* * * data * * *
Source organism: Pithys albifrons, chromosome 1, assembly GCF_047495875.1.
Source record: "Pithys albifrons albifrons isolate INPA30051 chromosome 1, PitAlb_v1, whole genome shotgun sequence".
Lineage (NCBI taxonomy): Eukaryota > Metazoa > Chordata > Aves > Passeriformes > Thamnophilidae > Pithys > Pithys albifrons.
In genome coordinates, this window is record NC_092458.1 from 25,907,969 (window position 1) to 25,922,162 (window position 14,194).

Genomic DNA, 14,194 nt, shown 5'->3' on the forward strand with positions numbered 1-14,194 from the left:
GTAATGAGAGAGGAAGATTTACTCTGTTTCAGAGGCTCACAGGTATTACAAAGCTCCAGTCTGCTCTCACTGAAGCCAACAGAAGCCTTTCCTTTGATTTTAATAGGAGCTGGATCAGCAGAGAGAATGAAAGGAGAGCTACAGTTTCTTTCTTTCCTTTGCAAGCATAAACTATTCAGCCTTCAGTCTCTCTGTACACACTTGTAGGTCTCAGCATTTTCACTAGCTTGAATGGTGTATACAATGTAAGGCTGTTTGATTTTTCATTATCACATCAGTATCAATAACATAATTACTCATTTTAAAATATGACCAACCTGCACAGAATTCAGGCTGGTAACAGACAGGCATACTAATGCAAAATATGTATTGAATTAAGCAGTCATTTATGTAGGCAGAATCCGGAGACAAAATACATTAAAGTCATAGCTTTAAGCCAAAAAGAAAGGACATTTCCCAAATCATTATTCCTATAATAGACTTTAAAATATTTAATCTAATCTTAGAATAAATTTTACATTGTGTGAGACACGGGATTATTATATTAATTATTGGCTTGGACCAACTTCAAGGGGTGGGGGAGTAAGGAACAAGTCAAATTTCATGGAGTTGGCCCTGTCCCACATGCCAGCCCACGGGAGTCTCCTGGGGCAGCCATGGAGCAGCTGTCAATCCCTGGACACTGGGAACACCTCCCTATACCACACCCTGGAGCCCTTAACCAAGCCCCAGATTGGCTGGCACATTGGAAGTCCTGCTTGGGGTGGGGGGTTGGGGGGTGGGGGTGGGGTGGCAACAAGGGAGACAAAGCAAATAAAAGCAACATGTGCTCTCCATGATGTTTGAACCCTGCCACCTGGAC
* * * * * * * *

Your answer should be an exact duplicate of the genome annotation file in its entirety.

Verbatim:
Source organism: Pithys albifrons, chromosome 1, assembly GCF_047495875.1.
Source record: "Pithys albifrons albifrons isolate INPA30051 chromosome 1, PitAlb_v1, whole genome shotgun sequence".
Lineage (NCBI taxonomy): Eukaryota > Metazoa > Chordata > Aves > Passeriformes > Thamnophilidae > Pithys > Pithys albifrons.
In genome coordinates, this window is record NC_092458.1 from 25,907,969 (window position 1) to 25,922,162 (window position 14,194).

Genomic DNA, 14,194 nt, shown 5'->3' on the forward strand with positions numbered 1-14,194 from the left:
GTAATGAGAGAGGAAGATTTACTCTGTTTCAGAGGCTCACAGGTATTACAAAGCTCCAGTCTGCTCTCACTGAAGCCAACAGAAGCCTTTCCTTTGATTTTAATAGGAGCTGGATCAGCAGAGAGAATGAAAGGAGAGCTACAGTTTCTTTCTTTCCTTTGCAAGCATAAACTATTCAGCCTTCAGTCTCTCTGTACACACTTGTAGGTCTCAGCATTTTCACTAGCTTGAATGGTGTATACAATGTAAGGCTGTTTGATTTTTCATTATCACATCAGTATCAATAACATAATTACTCATTTTAAAATATGACCAACCTGCACAGAATTCAGGCTGGTAACAGACAGGCATACTAATGCAAAATATGTATTGAATTAAGCAGTCATTTATGTAGGCAGAATCCGGAGACAAAATACATTAAAGTCATAGCTTTAAGCCAAAAAGAAAGGACATTTCCCAAATCATTATTCCTATAATAGACTTTAAAATATTTAATCTAATCTTAGAATAAATTTTACATTGTGTGAGACACGGGATTATTATATTAATTATTGGCTTGGACCAACTTCAAGGGGTGGGGGAGTAAGGAACAAGTCAAATTTCATGGAGTTGGCCCTGTCCCACATGCCAGCCCACGGGAGTCTCCTGGGGCAGCCATGGAGCAGCTGTCAATCCCTGGACACTGGGAACACCTCCCTATACCACACCCTGGAGCCCTTAACCAAGCCCCAGATTGGCTGGCACATTGGAAGTCCTGCTTGGGGTGGGGGGTTGGGGGGTGGGGGTGGGGTGGCAACAAGGGAGACAAAGCAAATAAAAGCAACATGTGCTCTCCATGATGTTTGAACCCTGCCACCTGGAC